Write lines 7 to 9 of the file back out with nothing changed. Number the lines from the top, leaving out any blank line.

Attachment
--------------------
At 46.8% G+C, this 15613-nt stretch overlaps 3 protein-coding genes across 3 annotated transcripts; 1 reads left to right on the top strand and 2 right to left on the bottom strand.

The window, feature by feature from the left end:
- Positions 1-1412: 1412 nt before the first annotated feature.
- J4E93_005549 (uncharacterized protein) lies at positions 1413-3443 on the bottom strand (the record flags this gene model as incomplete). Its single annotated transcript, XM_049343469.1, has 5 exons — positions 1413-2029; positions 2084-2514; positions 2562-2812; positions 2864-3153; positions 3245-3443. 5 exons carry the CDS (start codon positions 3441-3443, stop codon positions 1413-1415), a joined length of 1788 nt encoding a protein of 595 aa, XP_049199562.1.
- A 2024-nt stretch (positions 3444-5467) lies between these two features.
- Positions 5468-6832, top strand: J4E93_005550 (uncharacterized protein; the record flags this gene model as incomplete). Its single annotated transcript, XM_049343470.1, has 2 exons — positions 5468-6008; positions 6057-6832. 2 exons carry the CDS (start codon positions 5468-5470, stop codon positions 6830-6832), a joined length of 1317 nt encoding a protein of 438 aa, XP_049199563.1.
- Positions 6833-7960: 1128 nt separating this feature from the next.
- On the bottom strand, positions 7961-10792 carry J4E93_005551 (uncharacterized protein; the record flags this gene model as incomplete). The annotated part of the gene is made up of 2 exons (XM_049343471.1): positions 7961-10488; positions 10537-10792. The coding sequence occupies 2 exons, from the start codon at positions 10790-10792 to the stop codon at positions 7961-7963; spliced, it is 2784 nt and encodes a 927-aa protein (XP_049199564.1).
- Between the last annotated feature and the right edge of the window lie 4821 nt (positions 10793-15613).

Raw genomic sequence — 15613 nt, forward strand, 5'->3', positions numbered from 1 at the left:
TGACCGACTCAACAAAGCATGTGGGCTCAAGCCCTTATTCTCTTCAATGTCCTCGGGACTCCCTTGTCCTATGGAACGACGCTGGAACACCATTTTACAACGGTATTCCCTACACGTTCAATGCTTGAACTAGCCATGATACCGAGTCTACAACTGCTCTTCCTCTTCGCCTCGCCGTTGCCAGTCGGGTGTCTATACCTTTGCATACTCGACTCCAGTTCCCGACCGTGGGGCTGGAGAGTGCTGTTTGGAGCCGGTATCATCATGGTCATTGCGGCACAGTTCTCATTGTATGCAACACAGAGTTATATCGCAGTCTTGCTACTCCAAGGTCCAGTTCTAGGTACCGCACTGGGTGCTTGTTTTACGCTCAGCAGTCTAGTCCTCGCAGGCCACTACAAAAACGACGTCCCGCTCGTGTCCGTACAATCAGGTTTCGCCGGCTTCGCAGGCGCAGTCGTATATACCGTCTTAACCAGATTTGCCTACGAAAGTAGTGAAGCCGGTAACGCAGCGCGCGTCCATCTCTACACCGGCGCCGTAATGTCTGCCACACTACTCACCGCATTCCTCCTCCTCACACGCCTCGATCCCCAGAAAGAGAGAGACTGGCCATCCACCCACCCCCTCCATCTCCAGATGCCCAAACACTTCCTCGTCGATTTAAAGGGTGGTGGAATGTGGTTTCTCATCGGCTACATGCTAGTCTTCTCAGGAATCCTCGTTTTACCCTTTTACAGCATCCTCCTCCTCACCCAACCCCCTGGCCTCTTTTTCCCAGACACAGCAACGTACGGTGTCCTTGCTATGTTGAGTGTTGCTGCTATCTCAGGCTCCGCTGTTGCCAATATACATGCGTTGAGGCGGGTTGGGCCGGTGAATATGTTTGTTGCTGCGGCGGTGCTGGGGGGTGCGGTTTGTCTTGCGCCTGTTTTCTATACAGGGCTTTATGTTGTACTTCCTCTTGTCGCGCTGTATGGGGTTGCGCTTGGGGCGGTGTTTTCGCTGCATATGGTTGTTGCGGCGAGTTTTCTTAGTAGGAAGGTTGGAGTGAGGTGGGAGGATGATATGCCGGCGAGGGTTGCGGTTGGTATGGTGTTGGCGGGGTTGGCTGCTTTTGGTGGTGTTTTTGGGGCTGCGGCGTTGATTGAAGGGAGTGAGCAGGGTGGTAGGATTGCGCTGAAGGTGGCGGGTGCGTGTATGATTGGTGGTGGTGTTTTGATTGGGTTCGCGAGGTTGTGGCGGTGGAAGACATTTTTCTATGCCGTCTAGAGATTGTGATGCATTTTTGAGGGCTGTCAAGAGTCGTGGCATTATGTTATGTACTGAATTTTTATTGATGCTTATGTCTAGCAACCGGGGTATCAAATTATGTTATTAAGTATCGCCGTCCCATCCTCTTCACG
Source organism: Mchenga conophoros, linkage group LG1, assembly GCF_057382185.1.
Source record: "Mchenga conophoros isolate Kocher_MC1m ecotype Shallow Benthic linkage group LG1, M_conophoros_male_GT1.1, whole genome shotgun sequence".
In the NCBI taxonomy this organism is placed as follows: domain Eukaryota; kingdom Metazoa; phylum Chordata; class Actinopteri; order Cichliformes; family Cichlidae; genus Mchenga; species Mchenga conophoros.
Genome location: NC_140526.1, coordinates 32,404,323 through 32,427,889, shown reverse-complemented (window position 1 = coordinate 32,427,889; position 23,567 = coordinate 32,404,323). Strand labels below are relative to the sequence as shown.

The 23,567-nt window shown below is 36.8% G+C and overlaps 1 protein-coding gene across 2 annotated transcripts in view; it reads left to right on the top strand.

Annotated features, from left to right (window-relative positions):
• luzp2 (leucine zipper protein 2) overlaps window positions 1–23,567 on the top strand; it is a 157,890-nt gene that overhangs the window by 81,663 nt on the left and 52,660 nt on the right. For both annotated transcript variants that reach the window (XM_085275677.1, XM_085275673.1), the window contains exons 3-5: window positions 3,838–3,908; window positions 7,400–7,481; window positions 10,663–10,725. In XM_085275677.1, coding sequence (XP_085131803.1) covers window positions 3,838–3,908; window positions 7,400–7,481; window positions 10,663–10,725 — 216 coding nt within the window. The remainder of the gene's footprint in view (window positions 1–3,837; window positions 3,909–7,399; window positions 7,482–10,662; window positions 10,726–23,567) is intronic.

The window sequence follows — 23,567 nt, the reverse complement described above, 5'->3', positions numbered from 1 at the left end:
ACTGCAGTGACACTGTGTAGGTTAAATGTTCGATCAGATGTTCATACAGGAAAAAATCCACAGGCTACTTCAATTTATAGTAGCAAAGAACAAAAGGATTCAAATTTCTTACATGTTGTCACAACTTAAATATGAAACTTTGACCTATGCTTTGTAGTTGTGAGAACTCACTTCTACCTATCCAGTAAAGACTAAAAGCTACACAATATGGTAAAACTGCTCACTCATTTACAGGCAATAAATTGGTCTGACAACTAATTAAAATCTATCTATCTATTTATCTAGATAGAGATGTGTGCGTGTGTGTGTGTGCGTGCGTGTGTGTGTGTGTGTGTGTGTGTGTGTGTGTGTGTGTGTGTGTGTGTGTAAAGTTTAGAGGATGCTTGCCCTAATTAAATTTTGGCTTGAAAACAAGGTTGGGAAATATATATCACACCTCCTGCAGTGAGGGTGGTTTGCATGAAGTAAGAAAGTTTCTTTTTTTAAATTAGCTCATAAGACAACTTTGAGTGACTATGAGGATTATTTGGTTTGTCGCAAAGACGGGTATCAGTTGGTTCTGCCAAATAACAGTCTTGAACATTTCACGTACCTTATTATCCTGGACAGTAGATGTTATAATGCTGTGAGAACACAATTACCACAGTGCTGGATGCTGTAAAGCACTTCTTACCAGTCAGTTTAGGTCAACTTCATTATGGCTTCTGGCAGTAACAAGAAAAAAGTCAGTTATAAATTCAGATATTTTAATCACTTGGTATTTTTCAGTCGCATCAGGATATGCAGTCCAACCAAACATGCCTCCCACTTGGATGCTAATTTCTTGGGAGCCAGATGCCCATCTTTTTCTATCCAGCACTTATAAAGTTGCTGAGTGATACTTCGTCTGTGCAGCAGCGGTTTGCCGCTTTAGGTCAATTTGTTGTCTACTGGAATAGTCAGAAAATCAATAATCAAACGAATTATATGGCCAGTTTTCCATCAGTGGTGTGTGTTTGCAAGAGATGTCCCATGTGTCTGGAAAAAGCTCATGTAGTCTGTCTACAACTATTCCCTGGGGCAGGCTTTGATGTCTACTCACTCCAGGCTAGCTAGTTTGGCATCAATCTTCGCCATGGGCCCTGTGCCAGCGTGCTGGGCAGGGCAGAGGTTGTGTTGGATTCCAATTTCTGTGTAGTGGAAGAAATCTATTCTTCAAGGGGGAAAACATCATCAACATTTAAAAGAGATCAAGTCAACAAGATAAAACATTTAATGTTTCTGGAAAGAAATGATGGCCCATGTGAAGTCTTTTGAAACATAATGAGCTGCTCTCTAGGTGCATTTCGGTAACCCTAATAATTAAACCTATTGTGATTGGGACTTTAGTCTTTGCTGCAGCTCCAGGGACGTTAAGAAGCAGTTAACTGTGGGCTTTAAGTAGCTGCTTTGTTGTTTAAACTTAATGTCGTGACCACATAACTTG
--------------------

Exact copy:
- Positions 6833-7960: 1128 nt separating this feature from the next.
- On the bottom strand, positions 7961-10792 carry J4E93_005551 (uncharacterized protein; the record flags this gene model as incomplete). The annotated part of the gene is made up of 2 exons (XM_049343471.1): positions 7961-10488; positions 10537-10792. The coding sequence occupies 2 exons, from the start codon at positions 10790-10792 to the stop codon at positions 7961-7963; spliced, it is 2784 nt and encodes a 927-aa protein (XP_049199564.1).
- Between the last annotated feature and the right edge of the window lie 4821 nt (positions 10793-15613).